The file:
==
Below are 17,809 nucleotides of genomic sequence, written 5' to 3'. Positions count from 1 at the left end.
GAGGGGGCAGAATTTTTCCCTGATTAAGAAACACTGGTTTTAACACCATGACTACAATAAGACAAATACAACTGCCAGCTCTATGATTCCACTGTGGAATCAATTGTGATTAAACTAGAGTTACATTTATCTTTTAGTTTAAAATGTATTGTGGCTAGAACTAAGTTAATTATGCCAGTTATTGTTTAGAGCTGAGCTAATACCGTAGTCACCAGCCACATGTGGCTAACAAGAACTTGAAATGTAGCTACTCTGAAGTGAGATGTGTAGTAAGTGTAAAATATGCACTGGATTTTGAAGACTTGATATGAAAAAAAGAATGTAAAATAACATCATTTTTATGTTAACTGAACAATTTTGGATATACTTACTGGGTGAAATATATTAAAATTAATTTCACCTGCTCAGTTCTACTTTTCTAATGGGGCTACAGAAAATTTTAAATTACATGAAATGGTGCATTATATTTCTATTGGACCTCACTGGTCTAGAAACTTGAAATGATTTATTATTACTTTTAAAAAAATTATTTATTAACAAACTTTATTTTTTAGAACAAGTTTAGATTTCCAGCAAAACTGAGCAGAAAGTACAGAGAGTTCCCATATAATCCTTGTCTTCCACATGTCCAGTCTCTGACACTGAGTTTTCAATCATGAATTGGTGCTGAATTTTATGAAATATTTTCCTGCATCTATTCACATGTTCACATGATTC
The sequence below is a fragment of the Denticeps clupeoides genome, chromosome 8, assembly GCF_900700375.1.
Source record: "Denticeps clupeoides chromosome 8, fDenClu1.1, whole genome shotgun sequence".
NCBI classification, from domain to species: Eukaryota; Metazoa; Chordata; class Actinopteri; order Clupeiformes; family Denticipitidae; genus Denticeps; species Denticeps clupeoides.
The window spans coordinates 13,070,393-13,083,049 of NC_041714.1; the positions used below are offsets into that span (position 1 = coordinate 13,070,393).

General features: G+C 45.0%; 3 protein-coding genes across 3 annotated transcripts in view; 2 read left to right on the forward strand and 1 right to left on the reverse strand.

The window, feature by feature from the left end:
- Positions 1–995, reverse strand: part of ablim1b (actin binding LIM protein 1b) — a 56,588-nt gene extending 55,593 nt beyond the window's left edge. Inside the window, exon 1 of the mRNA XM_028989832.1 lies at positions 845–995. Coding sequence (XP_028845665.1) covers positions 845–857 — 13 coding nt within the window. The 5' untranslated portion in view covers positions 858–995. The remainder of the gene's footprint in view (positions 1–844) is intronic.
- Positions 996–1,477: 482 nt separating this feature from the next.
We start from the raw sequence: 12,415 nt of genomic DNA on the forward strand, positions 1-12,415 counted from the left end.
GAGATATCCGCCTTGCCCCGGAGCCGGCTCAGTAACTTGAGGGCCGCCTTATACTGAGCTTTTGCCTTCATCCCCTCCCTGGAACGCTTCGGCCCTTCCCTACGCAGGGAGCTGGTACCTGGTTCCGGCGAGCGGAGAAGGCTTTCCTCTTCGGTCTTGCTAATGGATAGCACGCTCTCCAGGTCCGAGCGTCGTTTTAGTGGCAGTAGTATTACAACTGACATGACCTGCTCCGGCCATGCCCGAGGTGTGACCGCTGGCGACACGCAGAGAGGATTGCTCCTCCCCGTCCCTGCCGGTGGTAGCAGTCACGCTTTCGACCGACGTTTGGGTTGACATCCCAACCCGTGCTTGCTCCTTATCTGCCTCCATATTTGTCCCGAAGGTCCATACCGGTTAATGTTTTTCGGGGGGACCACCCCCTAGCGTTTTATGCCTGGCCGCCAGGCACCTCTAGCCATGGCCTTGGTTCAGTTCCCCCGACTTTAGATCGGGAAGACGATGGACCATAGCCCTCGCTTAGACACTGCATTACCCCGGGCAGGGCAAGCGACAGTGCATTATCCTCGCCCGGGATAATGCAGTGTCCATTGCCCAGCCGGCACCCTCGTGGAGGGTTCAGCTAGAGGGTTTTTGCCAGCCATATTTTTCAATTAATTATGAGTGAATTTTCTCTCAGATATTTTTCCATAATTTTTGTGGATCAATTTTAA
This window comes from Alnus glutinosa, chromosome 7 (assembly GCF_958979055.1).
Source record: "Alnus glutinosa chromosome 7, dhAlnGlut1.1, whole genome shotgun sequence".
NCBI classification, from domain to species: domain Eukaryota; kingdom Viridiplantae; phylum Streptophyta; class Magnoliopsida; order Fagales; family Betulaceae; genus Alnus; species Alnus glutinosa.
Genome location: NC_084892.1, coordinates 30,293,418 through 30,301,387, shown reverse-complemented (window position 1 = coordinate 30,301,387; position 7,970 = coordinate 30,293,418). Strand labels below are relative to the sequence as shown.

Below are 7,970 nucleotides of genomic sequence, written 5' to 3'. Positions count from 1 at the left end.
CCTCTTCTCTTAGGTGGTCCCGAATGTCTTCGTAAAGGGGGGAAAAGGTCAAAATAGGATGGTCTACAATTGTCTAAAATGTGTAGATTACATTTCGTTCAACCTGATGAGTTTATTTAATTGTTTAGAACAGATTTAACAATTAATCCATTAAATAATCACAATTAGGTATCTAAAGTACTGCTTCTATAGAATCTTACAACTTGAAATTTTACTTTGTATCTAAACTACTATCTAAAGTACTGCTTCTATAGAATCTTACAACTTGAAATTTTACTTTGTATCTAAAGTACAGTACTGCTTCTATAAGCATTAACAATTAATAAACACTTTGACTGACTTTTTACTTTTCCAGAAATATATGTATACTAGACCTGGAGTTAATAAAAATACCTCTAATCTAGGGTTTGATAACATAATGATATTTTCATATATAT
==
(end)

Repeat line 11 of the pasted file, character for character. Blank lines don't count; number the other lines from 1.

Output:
We start from the raw sequence: 12,415 nt of genomic DNA on the forward strand, positions 1-12,415 counted from the left end.